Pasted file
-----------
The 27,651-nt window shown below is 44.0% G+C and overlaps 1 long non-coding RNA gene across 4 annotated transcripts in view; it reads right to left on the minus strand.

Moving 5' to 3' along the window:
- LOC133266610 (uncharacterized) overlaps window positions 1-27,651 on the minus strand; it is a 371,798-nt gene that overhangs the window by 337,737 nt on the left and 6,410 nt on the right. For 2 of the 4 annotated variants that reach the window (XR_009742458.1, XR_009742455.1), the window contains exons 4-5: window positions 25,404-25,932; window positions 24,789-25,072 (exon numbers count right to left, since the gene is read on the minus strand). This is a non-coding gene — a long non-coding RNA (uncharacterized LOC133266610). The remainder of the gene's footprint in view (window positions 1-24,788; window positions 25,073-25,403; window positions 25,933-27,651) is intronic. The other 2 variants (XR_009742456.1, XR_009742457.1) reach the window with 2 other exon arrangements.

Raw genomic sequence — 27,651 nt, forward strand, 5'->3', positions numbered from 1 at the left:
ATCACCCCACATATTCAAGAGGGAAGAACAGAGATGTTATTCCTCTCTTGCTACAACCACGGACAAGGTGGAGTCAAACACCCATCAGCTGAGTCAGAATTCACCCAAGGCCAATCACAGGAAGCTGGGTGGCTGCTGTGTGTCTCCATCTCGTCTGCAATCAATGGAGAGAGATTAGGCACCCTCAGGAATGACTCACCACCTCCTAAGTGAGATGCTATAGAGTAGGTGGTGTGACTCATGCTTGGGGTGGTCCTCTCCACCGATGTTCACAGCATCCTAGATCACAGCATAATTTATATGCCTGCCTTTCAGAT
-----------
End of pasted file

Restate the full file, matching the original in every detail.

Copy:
The 27,651-nt window shown below is 44.0% G+C and overlaps 1 long non-coding RNA gene across 4 annotated transcripts in view; it reads right to left on the minus strand.

Moving 5' to 3' along the window:
- LOC133266610 (uncharacterized) overlaps window positions 1-27,651 on the minus strand; it is a 371,798-nt gene that overhangs the window by 337,737 nt on the left and 6,410 nt on the right. For 2 of the 4 annotated variants that reach the window (XR_009742458.1, XR_009742455.1), the window contains exons 4-5: window positions 25,404-25,932; window positions 24,789-25,072 (exon numbers count right to left, since the gene is read on the minus strand). This is a non-coding gene — a long non-coding RNA (uncharacterized LOC133266610). The remainder of the gene's footprint in view (window positions 1-24,788; window positions 25,073-25,403; window positions 25,933-27,651) is intronic. The other 2 variants (XR_009742456.1, XR_009742457.1) reach the window with 2 other exon arrangements.

Raw genomic sequence — 27,651 nt, forward strand, 5'->3', positions numbered from 1 at the left:
ATCACCCCACATATTCAAGAGGGAAGAACAGAGATGTTATTCCTCTCTTGCTACAACCACGGACAAGGTGGAGTCAAACACCCATCAGCTGAGTCAGAATTCACCCAAGGCCAATCACAGGAAGCTGGGTGGCTGCTGTGTGTCTCCATCTCGTCTGCAATCAATGGAGAGAGATTAGGCACCCTCAGGAATGACTCACCACCTCCTAAGTGAGATGCTATAGAGTAGGTGGTGTGACTCATGCTTGGGGTGGTCCTCTCCACCGATGTTCACAGCATCCTAGATCACAGCATAATTTATATGCCTGCCTTTCAGAT